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Controversy with planned pot dispensary?

Controversy with planned pot dispensary?


Ownership of one of three West Memphis medical marijuana shops called into question By the Evening Times News Staff

ne ws @ thee veningtimes .com

A disgruntled and unsuccessful applicant for a medical marijuana dispensary claims the owners of one of three dispensaries scheduled to open in West Memphis were unlawfully affiliated with one another. While state regulators just last week said there was insufficient evidence to substantiate those allegations the Alcoholic Beverage Control Division has ordered Don, Todd and Mary Sears to submit more documents to ensure they were not affiliated. The dispensaries in question – THC RX of West Memphis, Doctor’s Orders RX of Hot Springs and Pain Free RX of Pine Bluff — are owned by the Sears. Don and Mary Sears are married while Todd Sears is Don Sears’ son. The complaint, submitted by an attorney for Green Remedies Group, challenged the Searses' licenses, claiming that all three violated an Arkansas Medical Marijuana Commission rule that precludes individuals from having ownership stake in more than one dispensary. The complaint alleges that the Searses provided false information in their dispensary license applications. THC RX of West Memphis will be one of three dispensaries, one of which will be located on East Broadway while the remaining two located on the east end of the city alone the interstate service road. ABC Director Dralee Chandler said in a statement that there is no substantial evidence to

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establish an intent to derive a clear benefit from another license.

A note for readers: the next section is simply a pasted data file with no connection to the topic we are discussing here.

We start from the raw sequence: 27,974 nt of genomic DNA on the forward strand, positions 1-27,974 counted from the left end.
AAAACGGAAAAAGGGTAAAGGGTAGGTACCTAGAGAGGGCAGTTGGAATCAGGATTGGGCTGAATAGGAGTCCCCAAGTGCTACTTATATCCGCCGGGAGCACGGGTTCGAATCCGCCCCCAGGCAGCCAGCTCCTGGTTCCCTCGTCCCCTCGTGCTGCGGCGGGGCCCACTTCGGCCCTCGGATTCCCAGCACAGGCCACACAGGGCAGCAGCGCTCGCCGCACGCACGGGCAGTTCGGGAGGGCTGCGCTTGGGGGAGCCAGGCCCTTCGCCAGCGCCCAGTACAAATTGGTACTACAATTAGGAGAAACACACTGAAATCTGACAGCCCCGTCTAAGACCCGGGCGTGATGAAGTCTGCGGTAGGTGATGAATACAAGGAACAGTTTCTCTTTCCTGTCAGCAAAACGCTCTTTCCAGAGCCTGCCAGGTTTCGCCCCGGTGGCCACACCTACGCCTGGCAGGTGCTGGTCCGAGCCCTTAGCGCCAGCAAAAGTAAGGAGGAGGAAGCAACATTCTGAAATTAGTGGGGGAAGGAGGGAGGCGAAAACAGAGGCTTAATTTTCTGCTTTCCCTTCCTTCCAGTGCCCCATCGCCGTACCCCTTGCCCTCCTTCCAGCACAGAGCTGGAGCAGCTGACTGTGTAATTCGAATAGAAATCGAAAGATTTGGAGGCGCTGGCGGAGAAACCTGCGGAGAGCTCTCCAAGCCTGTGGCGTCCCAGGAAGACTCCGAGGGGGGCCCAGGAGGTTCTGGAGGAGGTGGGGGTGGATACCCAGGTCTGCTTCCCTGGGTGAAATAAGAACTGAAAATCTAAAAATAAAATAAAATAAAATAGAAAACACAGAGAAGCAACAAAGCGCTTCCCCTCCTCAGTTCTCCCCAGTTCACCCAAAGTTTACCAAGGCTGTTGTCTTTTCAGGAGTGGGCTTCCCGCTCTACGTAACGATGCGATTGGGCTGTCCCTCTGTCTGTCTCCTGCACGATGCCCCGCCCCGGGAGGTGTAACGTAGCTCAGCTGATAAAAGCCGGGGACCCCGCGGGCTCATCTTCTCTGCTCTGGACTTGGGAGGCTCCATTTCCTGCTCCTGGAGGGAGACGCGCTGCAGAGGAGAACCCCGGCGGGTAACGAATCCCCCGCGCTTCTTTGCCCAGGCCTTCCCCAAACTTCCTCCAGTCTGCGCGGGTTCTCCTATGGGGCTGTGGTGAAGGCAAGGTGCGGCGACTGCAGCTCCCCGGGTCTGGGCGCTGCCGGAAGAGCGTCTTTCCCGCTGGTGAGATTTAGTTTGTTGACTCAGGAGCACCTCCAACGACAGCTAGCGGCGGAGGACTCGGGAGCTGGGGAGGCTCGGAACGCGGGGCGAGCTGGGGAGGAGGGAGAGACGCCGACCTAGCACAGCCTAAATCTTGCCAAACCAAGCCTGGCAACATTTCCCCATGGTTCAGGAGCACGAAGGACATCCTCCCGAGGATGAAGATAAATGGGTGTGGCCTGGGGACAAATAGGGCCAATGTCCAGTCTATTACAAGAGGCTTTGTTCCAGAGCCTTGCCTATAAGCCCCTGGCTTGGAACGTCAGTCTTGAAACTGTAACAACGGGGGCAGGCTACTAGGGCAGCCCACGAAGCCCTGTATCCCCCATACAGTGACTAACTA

The director went on to say, “There could be clearer distinction by (Todd, Don and Mary Sears) to sufficiently divest themselves of any interest in the other dispensaries.”

Doctor’s Orders RX was the first dispensary in Arkansas when it opened May 10. THC RX and Pain Free RX have not opened yet.

Dispensary licenses were awarded in February after a competitive application process involving 203 permit applicants. Disgruntled rejected applicants sent regulators a flurry of complaints after the licenses were awarded, but most were dismissed.

In this particular case, Chandler, relying on a 2016 Arkansas Supreme Court case involving separate liquor store permit by a married couple, reasoned that the Sears family ties didn’t automatically mean they each would derive benefit from the others’ dispensary ownership.

Ffowever, in Todd Sears case. Chandler noted that “there could be clearer distinction” that he’s sufficiently divested of any interest in Don or Mary Sears’ dispensaries.

Todd Sears is listed as the couple’s joint bank account, and he forwarded a photograph of Doctor’s Orders RX’s license to state regulators.

Chandler ordered Todd Sears to, within the next 60 days, divest himself of all documents or photographs pertaining to Doctor’s Orders RX and sign an affidavit “sufficiently divesting all equitable claim to or right in property of any dispensary license” other than his own.

Chandler ordered Mary and Don Sears to submit the same affidavits, and both said during hearings that they were exploring estate planning that would divest Todd and each spouse from any interest in their respective dispensaries upon death.

Both Don and Mary Sear made identical typographical errors in their dispensary company by-laws, which said that 1,000 shares of stock were issued but only 100 were distributed.

Chandler also ordered the incorporation documents to be corrected within 60 days.

Chandler also dismissed complaints against all three Searses that they provided false information on their applications by not answering affirmatively to question on the form that asked whether the applicant is “affiliated” with any other dispensary applicants.

Chandler’s decision may be appealed to the ABC Control Board.

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